Contents

### Context

#### Algebra

higher algebra

universal algebra

## Theorems

#### 2-Category theory

2-category theory

Definitions

Transfors between 2-categories

Morphisms in 2-categories

Structures in 2-categories

Limits in 2-categories

Structures on 2-categories

# Contents

## Idea

A monad with arities is a monad that admits a generalized nerve construction. This allows us to view its algebras as presheaves-with-properties in a canonical way.

This generalized nerve construction also generalizes the construction of the syntactic category of a Lawvere theory.

## Definition

Let $\mathcal{C}$ be a category, and $i_A : \mathcal{A} \subset \mathcal{C}$ a subcategory. As explained at dense functor, for any object $X$ of $\mathcal{C}$, there is a canonical cocone over the forgetful functor $(\mathcal{A} \downarrow X) \to \mathcal{C}$, which we call the canonical $\mathcal{A}$-cocone at $X$. The subcategory $\mathcal{A} \subset \mathcal{C}$ is called dense if this cocone is colimiting for every object $X$ of $C$.

If $\mathcal{C}$ be a category and $i_A : \mathcal{A} \subset \mathcal{C}$ is a dense subcategory, then the $\mathcal{A}$-nerve functor is given by

\begin{aligned} \nu_{\mathcal{A}} : \mathcal{C} &\to [\mathcal{A}^{op}, \mathrm{Set}] \\ X &\mapsto \mathcal{C}(i_A, X) \end{aligned} \,.

A monad $(T,\mu,\eta)$ on $\mathcal{C}$ is said to have arities $\mathcal{A}$ if $\nu_{\mathcal{A}} \circ T$ sends canonical $\mathcal{A}$-cocones to colimiting cocones.

## Nerve Theorem

The nerve theorem consists of two statements:

I. If $\mathcal{A}$ is dense in $\mathcal{C}$ and if $T$ is a monad with arities $\mathcal{A}$ on $\mathcal{C}$, then $\mathcal{C}^T$ has a dense subcategory $\Theta_T$ given by the free $T$-algebras on objects of $\mathcal{A}$.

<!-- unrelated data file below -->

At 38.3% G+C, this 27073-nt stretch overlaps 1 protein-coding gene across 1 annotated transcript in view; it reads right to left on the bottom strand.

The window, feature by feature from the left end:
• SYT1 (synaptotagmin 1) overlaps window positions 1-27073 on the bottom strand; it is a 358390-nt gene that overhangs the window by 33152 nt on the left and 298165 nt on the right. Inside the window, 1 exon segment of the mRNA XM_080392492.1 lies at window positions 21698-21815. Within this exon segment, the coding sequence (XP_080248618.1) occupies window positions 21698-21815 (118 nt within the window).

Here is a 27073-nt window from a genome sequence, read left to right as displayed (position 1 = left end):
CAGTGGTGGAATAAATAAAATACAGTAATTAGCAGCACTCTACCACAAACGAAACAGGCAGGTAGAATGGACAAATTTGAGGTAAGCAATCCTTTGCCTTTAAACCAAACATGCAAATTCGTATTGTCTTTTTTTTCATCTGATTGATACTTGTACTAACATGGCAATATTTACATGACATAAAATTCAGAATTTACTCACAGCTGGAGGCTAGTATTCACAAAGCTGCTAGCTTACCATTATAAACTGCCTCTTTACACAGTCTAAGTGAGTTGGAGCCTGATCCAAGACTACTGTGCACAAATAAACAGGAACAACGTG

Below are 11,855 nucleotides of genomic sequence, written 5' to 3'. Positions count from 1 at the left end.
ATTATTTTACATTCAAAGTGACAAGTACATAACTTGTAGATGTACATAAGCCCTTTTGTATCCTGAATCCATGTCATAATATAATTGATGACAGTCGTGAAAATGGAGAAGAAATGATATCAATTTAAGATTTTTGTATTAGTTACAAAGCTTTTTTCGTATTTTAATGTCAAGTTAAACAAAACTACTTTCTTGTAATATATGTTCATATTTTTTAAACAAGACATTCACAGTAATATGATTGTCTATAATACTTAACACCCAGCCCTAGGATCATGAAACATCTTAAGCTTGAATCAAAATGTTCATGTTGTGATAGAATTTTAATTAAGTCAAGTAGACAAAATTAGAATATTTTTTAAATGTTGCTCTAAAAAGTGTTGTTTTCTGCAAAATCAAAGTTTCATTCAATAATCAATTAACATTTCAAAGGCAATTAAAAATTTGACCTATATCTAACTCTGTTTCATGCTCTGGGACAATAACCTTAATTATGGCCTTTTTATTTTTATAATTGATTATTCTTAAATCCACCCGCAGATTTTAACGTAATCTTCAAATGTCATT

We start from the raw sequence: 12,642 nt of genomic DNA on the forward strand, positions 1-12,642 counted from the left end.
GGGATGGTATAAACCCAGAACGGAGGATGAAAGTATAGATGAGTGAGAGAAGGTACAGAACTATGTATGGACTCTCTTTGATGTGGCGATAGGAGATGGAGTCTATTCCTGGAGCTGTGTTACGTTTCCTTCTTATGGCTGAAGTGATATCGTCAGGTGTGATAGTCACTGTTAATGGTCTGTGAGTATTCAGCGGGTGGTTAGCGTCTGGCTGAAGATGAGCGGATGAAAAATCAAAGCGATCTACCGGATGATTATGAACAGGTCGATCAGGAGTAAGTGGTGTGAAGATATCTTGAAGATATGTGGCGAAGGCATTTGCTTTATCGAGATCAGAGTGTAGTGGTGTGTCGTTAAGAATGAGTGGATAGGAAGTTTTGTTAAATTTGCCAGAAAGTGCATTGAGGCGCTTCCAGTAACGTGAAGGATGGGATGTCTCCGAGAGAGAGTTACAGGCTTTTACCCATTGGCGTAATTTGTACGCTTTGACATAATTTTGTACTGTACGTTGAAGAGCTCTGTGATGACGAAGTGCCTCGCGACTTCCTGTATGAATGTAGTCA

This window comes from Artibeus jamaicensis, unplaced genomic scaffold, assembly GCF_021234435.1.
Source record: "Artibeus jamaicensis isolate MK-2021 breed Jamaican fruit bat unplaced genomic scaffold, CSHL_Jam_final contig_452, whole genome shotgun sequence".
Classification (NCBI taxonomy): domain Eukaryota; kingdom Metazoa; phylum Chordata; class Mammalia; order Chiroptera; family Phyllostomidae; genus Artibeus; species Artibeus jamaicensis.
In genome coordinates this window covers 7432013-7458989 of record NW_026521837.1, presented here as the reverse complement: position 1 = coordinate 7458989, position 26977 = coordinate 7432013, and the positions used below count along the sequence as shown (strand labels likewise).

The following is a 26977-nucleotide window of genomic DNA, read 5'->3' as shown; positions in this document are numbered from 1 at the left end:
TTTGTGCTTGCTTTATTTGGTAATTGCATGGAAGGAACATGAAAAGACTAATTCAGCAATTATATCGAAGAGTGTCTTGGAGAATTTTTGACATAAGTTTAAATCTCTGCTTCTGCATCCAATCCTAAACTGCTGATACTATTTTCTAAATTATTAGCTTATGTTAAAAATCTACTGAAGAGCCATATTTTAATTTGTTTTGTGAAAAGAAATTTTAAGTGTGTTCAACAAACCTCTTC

By definition of density, this means that the nerve functor $\nu_{\Theta_T} : \mathcal{C}^T \to [\Theta_T^{op}, \mathrm{Set}]$ is full and faithful. This allows us to view $T$-algebras as presheaves (on $\Theta_T$) with a certain property. The second part of the nerve theorem tells us what this property is.

II. Let $j: \mathcal{A} \to \Theta_T$ be the restricted free algebra functor. A presheaf $P : \Theta_T^{op} \to \mathrm{Set}$ is in the essential image of $\nu_{\Theta}$ if and only if the restriction along $j$,

$P\circ j : A^{op} \to \Set$

is in the essential image of $\nu_A$.

The proof of the nerve theorem, following BMW, is fairly straightforward. Consider the adjunction $j_! : [\mathcal{A}^{op},Set] \rightleftarrows [\Theta_T^{op},Set] : j^*$ given by restriction and left Kan extension. The assumption that $T$ has arities $\mathcal{A}$ can be reformulated to say that the nerve $\nu_{\mathcal{A}} : \mathcal{C} \to [\mathcal{A}^{op},Set]$ is a strong monad morphism? from $T$ to $j^* j_!$, i.e. there is a coherent isomorphism $\nu_{\mathcal{A}} T \cong j^* j_! \nu_{\mathcal{A}}$. Since $\nu_{\mathcal{A}}$ is fully faithful, this means that if we identify $\mathcal{C}$ with the image of $\nu_{\mathcal{A}}$, then the monad $T$ gets identified with $j^* j_!$. But the adjunction $j_! \dashv j^*$ is also monadic (since $j$ is bijective on objects), so the category of $T$-algebras gets identified with the full subcategory of $j^* j_!$-algebras, i.e. presheaves on $\Theta_T$, whose underlying presheaf on $\mathcal{A}$ is in the image of $\nu_{\mathcal{A}}$. This is exactly the two statements of the nerve theorem.

## Examples

See BMW for more.

See the discussion at

The associated paper is

• Mark Weber, Familial 2-functors and parametric right adjoints (2007) (tac)

These ideas are clarified and expanded on in